La Serenata was entered in a competiton organized by La Scala for a new work to be performed in the following season (1938) and, according to a confidential admission by one member of the jury (Pick-Mangiagalli), was con­sidered the best. But the official verdict, expected in the spring of 1938, was never announced and none of the works submitted was judged worthy of performance; as the composer feared, the racial discrimination laws followed and then came the war; the musician continued to write a lot but completely without retribution and with no hope of any performance (the symphonic poem “ Come all’ultimo suo ciascuno artista ”, the title of which is posthumous; the dramatic opera Shylock inspired by anti-semitic persecution and left unfinished; a Pre­ludio e fuga per organo). In order to survive, Finzi agreed to work anonymously or under an assumed name (his is the rhythmic translation of Franck’s Beati­tudini): vicissitudes, escapes, arrests broke down his strength. He died at the early age of 48, leaving his last work, the Salmo per coro e orchestra, as his final testimonial of the artist and the man.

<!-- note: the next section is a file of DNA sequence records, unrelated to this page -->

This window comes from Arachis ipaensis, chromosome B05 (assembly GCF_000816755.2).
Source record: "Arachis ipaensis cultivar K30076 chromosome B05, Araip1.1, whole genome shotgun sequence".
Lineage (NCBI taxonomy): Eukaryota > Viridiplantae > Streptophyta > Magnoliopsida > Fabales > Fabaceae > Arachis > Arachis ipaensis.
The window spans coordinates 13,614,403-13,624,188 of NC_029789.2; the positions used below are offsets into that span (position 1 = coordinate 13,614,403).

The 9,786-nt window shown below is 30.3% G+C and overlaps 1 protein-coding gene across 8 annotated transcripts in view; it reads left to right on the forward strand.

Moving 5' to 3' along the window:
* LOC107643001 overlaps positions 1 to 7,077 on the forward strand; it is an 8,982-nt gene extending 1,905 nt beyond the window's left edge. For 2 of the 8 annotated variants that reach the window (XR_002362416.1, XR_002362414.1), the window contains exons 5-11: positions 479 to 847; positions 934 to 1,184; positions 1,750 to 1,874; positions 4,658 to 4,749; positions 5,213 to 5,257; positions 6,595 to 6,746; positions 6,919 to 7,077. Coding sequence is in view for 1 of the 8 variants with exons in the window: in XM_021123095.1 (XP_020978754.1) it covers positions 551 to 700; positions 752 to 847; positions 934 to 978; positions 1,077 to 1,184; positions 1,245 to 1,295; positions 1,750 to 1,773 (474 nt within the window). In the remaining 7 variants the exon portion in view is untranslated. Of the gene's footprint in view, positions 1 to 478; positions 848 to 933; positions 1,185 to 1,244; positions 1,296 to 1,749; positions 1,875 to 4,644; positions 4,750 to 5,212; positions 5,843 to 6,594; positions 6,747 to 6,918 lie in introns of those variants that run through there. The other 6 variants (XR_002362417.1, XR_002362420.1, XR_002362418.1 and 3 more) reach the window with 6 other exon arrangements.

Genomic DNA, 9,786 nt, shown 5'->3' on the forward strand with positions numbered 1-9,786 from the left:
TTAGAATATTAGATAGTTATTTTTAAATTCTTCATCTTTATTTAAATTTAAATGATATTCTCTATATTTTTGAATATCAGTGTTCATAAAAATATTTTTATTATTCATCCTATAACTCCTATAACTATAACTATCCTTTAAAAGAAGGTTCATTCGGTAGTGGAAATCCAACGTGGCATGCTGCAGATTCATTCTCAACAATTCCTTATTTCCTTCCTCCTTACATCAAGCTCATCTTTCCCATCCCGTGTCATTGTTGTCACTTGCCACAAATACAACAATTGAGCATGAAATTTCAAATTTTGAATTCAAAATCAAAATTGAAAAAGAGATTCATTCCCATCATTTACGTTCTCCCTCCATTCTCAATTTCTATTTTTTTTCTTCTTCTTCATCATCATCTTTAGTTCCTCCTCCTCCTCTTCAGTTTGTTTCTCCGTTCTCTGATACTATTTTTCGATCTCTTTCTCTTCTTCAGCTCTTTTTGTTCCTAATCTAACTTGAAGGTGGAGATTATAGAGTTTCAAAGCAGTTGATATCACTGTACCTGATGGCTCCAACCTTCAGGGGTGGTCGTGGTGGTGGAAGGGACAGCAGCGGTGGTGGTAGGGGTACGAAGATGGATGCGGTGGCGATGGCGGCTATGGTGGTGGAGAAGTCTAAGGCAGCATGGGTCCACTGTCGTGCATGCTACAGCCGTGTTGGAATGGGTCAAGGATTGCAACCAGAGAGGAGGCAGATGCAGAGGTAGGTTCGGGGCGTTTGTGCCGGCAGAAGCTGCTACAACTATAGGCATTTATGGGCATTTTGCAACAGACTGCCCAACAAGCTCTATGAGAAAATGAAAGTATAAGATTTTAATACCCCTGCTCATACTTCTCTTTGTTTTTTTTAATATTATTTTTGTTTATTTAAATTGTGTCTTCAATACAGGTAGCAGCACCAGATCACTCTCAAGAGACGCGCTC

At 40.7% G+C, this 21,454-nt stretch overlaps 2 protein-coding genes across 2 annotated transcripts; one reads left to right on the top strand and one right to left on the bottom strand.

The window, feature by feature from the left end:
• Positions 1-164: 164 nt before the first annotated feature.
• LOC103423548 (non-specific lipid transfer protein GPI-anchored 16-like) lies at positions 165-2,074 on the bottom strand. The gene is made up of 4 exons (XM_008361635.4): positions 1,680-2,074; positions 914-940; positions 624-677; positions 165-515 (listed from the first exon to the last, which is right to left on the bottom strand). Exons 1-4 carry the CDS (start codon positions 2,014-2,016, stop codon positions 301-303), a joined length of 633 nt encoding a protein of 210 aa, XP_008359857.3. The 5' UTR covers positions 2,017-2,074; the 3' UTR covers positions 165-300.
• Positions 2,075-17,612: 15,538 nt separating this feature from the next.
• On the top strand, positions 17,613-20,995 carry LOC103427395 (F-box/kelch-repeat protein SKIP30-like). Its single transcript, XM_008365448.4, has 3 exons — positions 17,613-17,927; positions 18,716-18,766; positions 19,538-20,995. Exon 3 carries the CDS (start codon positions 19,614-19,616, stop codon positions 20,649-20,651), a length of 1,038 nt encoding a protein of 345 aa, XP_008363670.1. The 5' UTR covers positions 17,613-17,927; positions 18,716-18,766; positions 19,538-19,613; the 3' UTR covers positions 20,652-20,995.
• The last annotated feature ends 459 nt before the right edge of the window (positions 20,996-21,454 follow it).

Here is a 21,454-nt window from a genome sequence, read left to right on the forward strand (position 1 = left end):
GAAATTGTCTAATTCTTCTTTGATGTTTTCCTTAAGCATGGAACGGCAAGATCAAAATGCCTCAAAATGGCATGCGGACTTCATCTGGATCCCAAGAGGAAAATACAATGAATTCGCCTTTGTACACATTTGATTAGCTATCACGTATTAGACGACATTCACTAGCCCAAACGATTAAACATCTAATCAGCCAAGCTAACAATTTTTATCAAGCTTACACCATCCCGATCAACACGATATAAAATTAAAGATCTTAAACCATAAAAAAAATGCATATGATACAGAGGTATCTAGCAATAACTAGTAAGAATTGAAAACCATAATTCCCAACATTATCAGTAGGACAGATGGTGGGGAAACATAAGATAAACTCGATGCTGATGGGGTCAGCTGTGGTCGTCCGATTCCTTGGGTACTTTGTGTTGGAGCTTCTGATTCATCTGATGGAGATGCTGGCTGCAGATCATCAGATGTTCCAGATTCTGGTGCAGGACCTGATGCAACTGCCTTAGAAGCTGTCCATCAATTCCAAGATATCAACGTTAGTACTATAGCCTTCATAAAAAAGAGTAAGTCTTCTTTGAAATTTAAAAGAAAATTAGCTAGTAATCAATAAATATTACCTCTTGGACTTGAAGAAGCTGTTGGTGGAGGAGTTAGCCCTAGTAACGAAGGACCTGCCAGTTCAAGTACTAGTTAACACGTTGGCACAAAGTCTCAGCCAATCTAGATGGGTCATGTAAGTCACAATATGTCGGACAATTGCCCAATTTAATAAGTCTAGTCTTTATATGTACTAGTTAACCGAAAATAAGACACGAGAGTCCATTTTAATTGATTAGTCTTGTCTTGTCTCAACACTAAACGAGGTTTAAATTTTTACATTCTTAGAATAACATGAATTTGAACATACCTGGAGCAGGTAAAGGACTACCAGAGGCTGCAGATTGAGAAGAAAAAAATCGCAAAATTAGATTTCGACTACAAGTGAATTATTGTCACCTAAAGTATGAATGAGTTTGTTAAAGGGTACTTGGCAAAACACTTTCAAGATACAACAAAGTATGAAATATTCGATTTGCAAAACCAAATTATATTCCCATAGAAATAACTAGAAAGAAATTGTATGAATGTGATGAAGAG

This important and conclusive work, put at my disposal some years ago by lawyer Bruno Finzi, the composer’s son, formed more than a discovery for me: it was a serious problem, it made me ponder and doubt. Reasons of a formal nature class it amongst those many works inspired by the psalms of David of which musical litera­ture is full in the period between the two world wars (from Stravinsky to Petrassi) but stylistically the Salmo is in a position apart, refuting in the reading any precise reference, which can however be indistinctly seen (Parsifal, San Sebastiano by Debussy, something of the orchestral works of Respighi, some Straussian “gestures” ....) and rather taking up a position in the lee of some theatrical experiences of the time (not however Puccini and the realists, but Zandonai, so much admired by Finzi, to whom the Salmo owes, with discretion, some tone-colour backgrounds).